Plasma glucose levels and diabetes are independent predictors for mortality and morbidity in patients with SARS

Diabet Med. 2006 Jun;23(6):623-8. doi: 10.1111/j.1464-5491.2006.01861.x.

Abstract

Aims: To investigate the relationships between a known history of diabetes and ambient fasting plasma glucose (FPG) levels with death and morbidity rates in patients with severe acute respiratory syndrome (SARS).

Methods: In this retrospective analysis, the clinical and biochemical characteristics of 135 patients who had died from SARS, 385 survivors of SARS and 19 patients with non-SARS pneumonia were compared.

Results: All patients were treated according to a predefined protocol. Before steroid treatment, the mean FPG level was significantly higher in the SARS group (deceased vs. survivors vs. non-SARS pneumonia group: 9.7 +/- 5.2 vs. 6.5 +/- 3.0 vs. 5.1 +/- 1.0 mmol/l, P < 0.01). In the SARS group, the percentage of patients with a known history of diabetes was significantly higher in the deceased patients than in the survivors (21.5% vs. 3.9%, P < 0.01). Among patients with no known history of diabetes and before commencement of steroid therapy, those who had hypoxaemia (SaO(2) < 93%) had higher FPG levels than those who did not have hypoxia in both the survivor (8.7 +/- 4.9 vs. 6.3 +/- 2.1 mmol/l, P < 0.001) and deceased (9.8 +/- 4.8 vs. 7.2 +/- 1.5 mmol/l, P < 0.001) groups. A known history of diabetes [odds ratio (OR) 3.0, 95% confidence interval (CI) 1.4, 6.3; P = 0.005] and FPG > or = 7.0 mmol/l before steroid treatment (OR 3.3, 95% CI 1.4, 7.7, P = 0.006) were independent predictors of death. During the course of the illness, FPG levels were negatively associated with SaO(2) (beta =-0.682 +/- 0.305, P = 0.025, general estimation equation model) in SARS patients. Survival analysis showed that FPG was independently associated with an increased hazard ratio (HR) of mortality (HR = 1.1, 95% CI 1.0, 1.1, P = 0.001) and hypoxia (HR = 1.1, 95% CI 1.0, 1.1, P = 0.002) after controlling for age and gender.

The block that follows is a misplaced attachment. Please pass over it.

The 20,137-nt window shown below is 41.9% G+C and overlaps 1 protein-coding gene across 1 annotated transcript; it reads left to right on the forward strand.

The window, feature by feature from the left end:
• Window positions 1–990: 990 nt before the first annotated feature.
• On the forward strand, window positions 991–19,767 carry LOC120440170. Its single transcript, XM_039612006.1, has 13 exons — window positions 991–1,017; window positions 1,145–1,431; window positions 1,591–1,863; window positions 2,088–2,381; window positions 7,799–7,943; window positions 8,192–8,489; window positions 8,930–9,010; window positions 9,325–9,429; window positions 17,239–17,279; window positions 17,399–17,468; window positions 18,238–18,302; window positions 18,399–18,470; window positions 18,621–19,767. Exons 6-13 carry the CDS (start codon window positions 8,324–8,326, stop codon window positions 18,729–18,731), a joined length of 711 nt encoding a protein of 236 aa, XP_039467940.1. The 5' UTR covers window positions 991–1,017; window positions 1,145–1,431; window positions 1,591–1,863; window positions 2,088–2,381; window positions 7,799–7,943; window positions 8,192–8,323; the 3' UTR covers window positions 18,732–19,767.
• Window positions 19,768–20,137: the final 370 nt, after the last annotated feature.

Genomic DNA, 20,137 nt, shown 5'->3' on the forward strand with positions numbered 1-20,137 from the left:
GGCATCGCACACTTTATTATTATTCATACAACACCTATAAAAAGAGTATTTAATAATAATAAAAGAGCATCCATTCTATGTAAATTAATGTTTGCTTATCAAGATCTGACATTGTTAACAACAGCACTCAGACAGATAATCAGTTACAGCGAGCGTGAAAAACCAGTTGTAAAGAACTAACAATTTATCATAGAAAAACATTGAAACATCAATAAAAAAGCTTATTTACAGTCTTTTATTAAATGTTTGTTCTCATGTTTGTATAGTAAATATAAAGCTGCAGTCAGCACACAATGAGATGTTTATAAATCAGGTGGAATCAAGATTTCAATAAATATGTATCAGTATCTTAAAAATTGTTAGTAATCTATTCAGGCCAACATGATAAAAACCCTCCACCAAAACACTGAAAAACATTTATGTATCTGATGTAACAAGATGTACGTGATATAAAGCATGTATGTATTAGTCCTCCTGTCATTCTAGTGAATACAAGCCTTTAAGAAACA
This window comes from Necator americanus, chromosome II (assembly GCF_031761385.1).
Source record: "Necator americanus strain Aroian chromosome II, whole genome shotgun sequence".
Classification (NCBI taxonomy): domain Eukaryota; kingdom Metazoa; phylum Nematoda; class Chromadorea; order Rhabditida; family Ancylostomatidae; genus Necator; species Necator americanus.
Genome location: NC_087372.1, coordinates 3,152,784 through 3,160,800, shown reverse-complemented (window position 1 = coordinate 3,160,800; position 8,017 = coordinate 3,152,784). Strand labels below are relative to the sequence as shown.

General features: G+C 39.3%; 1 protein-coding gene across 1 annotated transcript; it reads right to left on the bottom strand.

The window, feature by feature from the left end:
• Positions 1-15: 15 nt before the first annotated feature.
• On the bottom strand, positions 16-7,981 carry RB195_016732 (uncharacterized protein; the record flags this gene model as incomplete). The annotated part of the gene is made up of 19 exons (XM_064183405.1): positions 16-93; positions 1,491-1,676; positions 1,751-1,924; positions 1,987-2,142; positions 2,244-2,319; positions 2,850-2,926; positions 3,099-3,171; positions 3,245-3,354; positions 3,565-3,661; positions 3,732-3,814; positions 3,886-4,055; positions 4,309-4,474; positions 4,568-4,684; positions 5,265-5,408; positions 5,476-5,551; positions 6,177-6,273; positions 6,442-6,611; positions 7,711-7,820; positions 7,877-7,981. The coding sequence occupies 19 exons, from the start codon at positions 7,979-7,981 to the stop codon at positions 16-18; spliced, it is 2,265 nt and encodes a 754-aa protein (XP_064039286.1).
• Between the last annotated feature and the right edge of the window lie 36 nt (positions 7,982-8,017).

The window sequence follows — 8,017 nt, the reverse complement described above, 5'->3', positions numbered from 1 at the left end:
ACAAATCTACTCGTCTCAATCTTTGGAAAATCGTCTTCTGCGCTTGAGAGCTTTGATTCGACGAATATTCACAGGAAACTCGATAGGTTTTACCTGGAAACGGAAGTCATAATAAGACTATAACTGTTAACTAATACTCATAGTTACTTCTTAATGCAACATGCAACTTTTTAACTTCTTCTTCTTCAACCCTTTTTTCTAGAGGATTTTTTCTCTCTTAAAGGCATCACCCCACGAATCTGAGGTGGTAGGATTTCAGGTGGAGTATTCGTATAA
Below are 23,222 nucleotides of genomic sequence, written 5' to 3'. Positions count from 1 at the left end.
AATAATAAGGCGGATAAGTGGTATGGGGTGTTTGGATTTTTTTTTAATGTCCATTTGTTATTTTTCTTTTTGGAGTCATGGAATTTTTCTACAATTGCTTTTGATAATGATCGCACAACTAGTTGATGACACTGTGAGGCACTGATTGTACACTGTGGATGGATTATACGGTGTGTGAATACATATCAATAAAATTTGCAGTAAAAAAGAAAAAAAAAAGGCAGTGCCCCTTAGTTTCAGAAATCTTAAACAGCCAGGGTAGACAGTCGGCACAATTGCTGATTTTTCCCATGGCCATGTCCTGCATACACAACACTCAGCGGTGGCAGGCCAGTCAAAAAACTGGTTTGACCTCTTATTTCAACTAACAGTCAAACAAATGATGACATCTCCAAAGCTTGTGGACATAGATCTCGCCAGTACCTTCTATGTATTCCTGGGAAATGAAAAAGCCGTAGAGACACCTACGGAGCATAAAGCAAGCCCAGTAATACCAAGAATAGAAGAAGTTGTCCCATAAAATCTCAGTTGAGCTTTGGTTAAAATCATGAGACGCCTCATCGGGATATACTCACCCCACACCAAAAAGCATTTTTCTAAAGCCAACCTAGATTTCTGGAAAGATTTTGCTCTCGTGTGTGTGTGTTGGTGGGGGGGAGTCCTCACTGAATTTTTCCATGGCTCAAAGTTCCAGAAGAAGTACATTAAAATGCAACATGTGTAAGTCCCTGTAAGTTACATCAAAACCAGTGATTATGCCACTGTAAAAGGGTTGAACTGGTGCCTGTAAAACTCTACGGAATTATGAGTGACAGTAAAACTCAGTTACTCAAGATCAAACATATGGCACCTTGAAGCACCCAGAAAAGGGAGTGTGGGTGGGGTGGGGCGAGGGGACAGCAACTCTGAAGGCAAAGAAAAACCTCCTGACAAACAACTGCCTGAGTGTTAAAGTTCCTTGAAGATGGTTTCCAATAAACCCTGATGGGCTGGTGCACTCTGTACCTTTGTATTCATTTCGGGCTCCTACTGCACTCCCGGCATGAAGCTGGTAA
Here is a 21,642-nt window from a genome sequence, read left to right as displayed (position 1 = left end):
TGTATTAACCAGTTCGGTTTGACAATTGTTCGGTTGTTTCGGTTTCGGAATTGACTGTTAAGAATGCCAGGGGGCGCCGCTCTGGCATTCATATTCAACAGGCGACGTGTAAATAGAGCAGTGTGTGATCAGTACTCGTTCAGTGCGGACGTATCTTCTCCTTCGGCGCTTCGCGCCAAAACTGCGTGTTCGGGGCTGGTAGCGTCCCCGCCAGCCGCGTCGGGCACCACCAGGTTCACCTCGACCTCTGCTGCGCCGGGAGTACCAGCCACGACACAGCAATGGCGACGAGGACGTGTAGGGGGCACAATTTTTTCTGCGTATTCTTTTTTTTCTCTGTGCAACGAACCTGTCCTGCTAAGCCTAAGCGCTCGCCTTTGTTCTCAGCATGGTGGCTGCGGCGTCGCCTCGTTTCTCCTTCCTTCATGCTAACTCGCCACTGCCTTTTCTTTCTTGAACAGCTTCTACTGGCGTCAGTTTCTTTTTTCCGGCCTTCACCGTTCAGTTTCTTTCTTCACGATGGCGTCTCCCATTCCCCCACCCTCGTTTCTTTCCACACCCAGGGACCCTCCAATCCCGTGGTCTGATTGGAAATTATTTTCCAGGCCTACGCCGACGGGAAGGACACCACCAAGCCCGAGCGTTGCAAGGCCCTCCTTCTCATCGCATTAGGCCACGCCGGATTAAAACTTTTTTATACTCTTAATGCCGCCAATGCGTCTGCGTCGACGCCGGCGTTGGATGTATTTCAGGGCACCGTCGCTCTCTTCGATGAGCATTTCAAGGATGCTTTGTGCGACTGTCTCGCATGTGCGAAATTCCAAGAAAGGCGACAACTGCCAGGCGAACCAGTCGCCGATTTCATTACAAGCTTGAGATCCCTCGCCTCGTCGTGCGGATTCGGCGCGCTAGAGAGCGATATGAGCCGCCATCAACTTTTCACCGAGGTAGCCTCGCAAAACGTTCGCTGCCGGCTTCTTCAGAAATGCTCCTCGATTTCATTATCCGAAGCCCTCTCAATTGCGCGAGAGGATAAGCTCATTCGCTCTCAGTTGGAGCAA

Conclusions: A known history of diabetes and ambient hyperglycaemia were independent predictors for death and morbidity in SARS patients. Metabolic control may improve the prognosis of SARS patients.

Publication types

  • Comparative Study

MeSH terms

  • Adult
  • Aged
  • Blood Glucose / analysis*
  • Diabetes Mellitus / blood*
  • Diabetes Mellitus / mortality*
  • Diabetes Mellitus / virology
  • Female
  • Glucose Intolerance
  • Glycated Hemoglobin A / analysis
  • Humans
  • Male
  • Middle Aged
  • Morbidity
  • Pneumonia / blood*
  • Pneumonia / mortality
  • Proportional Hazards Models
  • Retrospective Studies
  • Risk Factors
  • SARS Virus*
  • Severe Acute Respiratory Syndrome / blood*
  • Severe Acute Respiratory Syndrome / mortality*
  • Survival Analysis

Substances

  • Blood Glucose
  • Glycated Hemoglobin A